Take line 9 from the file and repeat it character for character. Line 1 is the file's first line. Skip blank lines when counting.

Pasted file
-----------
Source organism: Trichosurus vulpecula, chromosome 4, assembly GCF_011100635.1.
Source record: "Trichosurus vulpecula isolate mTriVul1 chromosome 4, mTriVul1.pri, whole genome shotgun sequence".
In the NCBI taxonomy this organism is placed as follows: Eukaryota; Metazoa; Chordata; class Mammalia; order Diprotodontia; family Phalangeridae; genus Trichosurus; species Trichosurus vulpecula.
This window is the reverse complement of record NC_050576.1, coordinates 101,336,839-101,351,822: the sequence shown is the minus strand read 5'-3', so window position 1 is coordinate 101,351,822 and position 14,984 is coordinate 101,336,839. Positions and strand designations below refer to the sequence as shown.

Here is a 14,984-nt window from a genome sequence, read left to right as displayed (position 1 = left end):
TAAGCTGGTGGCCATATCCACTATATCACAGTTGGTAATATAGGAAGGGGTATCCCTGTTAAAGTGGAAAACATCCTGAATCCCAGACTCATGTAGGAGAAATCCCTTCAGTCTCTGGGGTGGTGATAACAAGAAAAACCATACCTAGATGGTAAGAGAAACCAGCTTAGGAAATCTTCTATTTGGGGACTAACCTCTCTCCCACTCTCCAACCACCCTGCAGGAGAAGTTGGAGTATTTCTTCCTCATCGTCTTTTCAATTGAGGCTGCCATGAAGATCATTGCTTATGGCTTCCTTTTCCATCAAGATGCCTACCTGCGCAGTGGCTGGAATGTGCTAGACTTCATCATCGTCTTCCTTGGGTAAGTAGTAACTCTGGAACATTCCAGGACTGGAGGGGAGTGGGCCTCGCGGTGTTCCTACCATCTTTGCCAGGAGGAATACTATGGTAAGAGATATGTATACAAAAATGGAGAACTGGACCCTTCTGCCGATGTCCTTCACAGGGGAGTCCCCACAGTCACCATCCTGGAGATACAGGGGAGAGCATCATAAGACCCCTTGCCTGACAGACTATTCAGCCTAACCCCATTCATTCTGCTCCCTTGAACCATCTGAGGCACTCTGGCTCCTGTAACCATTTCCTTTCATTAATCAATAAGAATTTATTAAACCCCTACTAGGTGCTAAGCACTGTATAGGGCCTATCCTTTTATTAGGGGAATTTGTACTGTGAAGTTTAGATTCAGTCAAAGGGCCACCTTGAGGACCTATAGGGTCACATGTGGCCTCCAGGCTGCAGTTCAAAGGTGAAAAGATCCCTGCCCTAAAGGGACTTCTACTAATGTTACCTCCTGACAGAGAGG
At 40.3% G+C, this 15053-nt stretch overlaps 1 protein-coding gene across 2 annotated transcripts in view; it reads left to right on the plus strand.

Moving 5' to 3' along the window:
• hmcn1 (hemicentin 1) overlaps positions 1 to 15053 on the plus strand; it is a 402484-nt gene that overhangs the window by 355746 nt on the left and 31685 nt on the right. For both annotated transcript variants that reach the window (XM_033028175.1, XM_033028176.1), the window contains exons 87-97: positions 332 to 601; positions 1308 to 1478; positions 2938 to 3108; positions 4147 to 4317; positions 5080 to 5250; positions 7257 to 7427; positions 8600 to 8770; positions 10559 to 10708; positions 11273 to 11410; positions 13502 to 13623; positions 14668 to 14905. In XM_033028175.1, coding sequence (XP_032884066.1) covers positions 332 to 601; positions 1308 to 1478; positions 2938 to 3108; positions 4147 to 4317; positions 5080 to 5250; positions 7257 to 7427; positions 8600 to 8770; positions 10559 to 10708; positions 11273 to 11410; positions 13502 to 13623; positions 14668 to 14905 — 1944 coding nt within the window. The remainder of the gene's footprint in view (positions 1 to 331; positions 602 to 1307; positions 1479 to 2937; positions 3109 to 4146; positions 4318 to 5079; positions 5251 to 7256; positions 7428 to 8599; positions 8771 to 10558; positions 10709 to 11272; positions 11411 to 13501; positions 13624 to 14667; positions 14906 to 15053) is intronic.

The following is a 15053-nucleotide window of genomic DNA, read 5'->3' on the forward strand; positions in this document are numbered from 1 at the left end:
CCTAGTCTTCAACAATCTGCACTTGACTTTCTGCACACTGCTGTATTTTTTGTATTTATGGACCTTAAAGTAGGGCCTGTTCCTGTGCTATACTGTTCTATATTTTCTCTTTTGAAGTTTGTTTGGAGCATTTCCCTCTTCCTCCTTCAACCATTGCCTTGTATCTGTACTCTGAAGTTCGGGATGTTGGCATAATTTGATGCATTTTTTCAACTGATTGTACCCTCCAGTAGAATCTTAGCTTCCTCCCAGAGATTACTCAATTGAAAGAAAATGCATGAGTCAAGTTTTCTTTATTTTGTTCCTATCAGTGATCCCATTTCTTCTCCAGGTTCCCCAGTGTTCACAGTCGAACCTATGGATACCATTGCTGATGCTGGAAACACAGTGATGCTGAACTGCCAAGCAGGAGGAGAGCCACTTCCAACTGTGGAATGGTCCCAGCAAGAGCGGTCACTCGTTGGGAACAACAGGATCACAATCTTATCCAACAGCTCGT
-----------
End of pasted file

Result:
• hmcn1 (hemicentin 1) overlaps positions 1 to 15053 on the plus strand; it is a 402484-nt gene that overhangs the window by 355746 nt on the left and 31685 nt on the right. For both annotated transcript variants that reach the window (XM_033028175.1, XM_033028176.1), the window contains exons 87-97: positions 332 to 601; positions 1308 to 1478; positions 2938 to 3108; positions 4147 to 4317; positions 5080 to 5250; positions 7257 to 7427; positions 8600 to 8770; positions 10559 to 10708; positions 11273 to 11410; positions 13502 to 13623; positions 14668 to 14905. In XM_033028175.1, coding sequence (XP_032884066.1) covers positions 332 to 601; positions 1308 to 1478; positions 2938 to 3108; positions 4147 to 4317; positions 5080 to 5250; positions 7257 to 7427; positions 8600 to 8770; positions 10559 to 10708; positions 11273 to 11410; positions 13502 to 13623; positions 14668 to 14905 — 1944 coding nt within the window. The remainder of the gene's footprint in view (positions 1 to 331; positions 602 to 1307; positions 1479 to 2937; positions 3109 to 4146; positions 4318 to 5079; positions 5251 to 7256; positions 7428 to 8599; positions 8771 to 10558; positions 10709 to 11272; positions 11411 to 13501; positions 13624 to 14667; positions 14906 to 15053) is intronic.